Those who know Vine have fond memories of it. The six-second video-sharing platform was a near-perfect short-form video community with content that was extremely shareable. But Twitter, bafflingly, shut it down, to the shock and anguish of Vine users and creators around the globe.
The Return Of Vine, Sort Of
But there might be some good news, still. Dom Hoffman, the founder of Vine, has announced on Twitter that he's playing around with the idea of a Vine sequel, that he's "been feeling it myself for some time" and have been seeing a lot of tweets and direct messages, presumably about ideas for the follow-up.
Beyond that, there's practically no information as to what Hoffman might have in mind. It's not even clear if he's working on something that's similar to Vine, or another project entirely different from it. Both are rational possibilities, and this point with no further information, the former is as plausible as the latter.
He did tweet this, though: Hoffman is funding the new project himself outside of his current company, and that he has "nothing else to share yet, but more as it develops."
Vine And Twitter's Relationship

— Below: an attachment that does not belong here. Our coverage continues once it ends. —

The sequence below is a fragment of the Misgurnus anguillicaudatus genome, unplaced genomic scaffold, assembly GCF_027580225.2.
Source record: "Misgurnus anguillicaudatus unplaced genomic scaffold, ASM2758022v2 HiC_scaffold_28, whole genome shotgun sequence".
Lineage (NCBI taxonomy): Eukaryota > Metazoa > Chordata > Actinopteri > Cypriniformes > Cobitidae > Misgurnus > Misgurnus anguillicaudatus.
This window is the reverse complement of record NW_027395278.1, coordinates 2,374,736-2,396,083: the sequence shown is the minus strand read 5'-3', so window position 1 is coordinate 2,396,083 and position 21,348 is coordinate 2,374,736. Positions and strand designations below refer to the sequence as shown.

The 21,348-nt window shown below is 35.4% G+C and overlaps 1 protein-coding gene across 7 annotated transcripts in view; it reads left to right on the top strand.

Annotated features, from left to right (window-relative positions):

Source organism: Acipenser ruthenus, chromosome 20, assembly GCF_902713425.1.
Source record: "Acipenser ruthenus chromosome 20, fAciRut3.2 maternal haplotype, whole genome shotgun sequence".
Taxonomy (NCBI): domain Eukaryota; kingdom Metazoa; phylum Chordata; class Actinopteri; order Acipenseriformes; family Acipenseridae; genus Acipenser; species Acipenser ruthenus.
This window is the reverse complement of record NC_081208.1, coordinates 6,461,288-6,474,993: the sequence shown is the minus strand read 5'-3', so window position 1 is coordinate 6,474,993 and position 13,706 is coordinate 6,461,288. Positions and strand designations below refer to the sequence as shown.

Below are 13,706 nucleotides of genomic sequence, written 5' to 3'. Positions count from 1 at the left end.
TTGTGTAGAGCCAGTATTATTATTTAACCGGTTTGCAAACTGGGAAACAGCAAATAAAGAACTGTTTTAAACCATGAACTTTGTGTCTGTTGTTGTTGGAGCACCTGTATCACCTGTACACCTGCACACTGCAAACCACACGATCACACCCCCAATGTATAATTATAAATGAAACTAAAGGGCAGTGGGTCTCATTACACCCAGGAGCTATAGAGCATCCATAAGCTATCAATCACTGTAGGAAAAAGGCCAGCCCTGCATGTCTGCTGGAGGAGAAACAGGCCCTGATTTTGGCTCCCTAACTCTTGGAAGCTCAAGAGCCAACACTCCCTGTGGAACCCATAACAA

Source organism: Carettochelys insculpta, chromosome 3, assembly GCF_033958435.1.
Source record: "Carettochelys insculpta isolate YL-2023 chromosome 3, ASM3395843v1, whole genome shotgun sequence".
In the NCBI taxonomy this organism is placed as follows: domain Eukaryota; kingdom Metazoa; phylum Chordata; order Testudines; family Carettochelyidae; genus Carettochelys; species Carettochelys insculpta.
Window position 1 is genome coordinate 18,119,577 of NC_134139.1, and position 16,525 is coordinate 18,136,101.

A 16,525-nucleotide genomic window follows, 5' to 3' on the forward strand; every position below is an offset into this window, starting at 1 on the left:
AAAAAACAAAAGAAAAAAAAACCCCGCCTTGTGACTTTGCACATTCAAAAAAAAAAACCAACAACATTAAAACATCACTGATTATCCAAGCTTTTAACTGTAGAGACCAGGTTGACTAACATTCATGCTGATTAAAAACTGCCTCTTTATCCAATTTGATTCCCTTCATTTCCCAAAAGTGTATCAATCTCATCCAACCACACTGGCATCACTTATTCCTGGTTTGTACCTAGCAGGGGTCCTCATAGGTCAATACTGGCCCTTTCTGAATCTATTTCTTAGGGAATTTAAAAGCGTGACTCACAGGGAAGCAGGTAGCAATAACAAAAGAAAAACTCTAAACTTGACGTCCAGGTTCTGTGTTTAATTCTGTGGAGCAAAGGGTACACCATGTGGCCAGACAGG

Twitter acquired Vine in 2012 for around $30 million, with Hoffman serving as CEO until 2014. Vine grew rapidly and became an unstoppable worldwide phenomenon. Perhaps that's thanks to its significantly novel format of bite-sized content that's often comedic, creative — or both. Lots of people have become famous Vine creators, and the app's shutdown has left most of them in limbo.
Knowing the creator is working on a follow-up to Vine is exciting news, but keep in mind that Hoffman is keeping the majority of his focus on Interspace, a mysterious startup he founded. That means it might take a while before fans see concrete development about the said follow-up. Even still, the announcement should please both Vine fans and creators, as it signifies a possibility to rekindle the app's former glory.
Many remain baffled even months after the Vine shutdown, and rightfully so. The app seemed popular and widely used, and it fostered a close-knit community of video creators unlike any other platform. It had all the elements of a winner, but was still killed. Many have become impassioned about its death, too.
What do you think? Are you excited for whatever Hoffman is working on as the follow-up to Vine? As always, feel free to sound off in the comments section below!